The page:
Age 35-42: we begin to reevaluate ourselves and examine the fruits of our labor up to this point.  It can be a time of restlessness because we start looking at what is (and isn’t) making us happy. If we’ve learned something in the previous cycle, we can develop the idea further.

Age 42-49: MID-LIFE CRISIS! This is when most people decide to change – careers or partners. It is the time when we distill all our experiences up to this point and come away with a new, more focused purpose or direction. The flip side of that is that some people carry all their fears and insecurities into this cycle and they rise, bubbling to the surface. But we should be settled into our personalities by now, more comfortable in our skin, and ready to make our mark (if we haven’t already done so) on the world.

Age 49-56: we take inventory of our lives, our purpose and beliefs. Some of us may lose some of physical vitality, which results in us looking more inward and questioning our spirituality. Those who are prone may suffer personality disorders as a result of long-time repression, becoming moody and depressed, which could cause difficulties in relationships.

Age 56-63: we begin to be at peace with who we are while at the same time making adjustments in terms of our activities. We become more willing to adapt our ways so that our relationships are more satisfying. It is a time of self-discovery, of differentiating our true self from the conglomeration of influences on our life – like those from our families, our teachers, and our culture. The hard part is reconciling our young self with our old self. Carl Jung described it as “Individuation”  –  the process of realizing that we are independent of the forces that have transformed us. When we realize that there is a relationship between us and everything else in the cosmos, we begin to discover the Divine in ourselves.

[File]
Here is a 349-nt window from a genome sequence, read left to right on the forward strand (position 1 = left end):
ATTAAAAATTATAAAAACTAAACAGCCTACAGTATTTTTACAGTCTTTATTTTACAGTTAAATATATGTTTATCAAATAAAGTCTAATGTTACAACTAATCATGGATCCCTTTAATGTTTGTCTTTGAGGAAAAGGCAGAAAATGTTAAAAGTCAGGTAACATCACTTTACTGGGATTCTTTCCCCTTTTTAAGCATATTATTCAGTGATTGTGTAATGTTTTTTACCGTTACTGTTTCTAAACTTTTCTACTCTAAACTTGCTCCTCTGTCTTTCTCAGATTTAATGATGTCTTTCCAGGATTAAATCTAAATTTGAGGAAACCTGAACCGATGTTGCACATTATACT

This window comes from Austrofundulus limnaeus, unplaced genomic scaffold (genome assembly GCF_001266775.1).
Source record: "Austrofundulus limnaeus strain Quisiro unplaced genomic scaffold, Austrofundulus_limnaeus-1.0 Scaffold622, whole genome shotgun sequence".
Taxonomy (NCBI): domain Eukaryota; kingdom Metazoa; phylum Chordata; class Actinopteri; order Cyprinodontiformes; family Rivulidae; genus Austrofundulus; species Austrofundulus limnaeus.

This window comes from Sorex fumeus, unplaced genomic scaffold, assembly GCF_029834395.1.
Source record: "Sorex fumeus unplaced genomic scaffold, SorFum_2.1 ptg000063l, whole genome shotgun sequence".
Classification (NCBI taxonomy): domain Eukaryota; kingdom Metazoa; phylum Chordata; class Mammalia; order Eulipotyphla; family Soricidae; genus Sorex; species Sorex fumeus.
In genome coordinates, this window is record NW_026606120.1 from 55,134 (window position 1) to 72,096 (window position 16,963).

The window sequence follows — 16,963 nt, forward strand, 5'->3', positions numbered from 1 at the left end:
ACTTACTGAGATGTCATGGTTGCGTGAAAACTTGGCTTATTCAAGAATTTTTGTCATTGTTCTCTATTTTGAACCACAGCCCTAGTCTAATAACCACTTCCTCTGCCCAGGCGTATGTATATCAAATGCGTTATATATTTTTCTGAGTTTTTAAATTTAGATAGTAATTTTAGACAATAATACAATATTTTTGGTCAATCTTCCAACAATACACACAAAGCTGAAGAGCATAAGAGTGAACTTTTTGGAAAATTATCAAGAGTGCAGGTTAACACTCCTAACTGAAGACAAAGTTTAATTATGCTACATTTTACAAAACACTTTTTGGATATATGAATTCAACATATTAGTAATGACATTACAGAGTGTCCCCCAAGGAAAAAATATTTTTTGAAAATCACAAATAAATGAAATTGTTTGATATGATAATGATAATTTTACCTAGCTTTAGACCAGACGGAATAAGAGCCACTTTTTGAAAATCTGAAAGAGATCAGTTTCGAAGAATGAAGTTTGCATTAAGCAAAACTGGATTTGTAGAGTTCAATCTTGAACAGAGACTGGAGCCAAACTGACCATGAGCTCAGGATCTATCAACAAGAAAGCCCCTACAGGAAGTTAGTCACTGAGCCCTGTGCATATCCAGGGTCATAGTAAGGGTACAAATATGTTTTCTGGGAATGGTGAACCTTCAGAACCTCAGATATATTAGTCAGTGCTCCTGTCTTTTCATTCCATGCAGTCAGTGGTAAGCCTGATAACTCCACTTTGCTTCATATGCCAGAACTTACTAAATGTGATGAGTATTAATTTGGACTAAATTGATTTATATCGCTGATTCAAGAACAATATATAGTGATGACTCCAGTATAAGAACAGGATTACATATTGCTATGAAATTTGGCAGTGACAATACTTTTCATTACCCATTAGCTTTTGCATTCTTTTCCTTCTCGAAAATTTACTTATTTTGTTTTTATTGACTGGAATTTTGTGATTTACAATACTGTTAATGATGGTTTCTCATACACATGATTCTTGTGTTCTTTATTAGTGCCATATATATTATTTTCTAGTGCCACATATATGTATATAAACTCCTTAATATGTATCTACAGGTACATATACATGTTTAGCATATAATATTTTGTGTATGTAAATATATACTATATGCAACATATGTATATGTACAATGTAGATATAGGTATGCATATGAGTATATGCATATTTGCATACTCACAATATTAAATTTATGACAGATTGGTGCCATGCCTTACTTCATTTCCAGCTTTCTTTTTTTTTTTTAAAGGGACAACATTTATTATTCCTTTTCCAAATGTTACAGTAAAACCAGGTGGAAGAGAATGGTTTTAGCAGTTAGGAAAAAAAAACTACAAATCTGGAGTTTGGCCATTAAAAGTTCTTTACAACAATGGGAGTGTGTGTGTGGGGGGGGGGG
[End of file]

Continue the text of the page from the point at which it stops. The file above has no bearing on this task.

Age 63-70: we become less attached to the world and more accepting of the people in our lives, appreciating the differences between us. Many tend to reflect on their lives up to this point, what it has meant for them, and see themselves at a sort of crossroads. They start thinking also about death.

Age 70-77: if the previous cycles have run according to course, this is the time when we become more intuitive and accepting. If we have been true to ourselves, exploring and connecting to our inner lives, we should now be able to harvest that experience and use the knowledge to improve our lives as well as our relationships. We can also help others with their search.

Age 77-84 and up: hopefully, the last few cycles have enabled you become more perceptive and in tune with your spirituality. You might see your life as not just the totality of the cycles described, but as a continuum of all who came before you and all who will come after. Steiner was a believer in reincarnation, so while physical life may end, spiritual life goes on.

Seven-year cycles make sense to me, especially when I look back on my life journey so far. Obviously, some of them might overlap a bit as we struggle to deal with issues and events in our own lives. And when we aren’t able to resolve things, they will continue to influence us as we go through life. I guess I understand more of why the number “7” really appeals to me now. But how to explain it to The Little Ninja…..?

I’d love to hear your thoughts on the subject!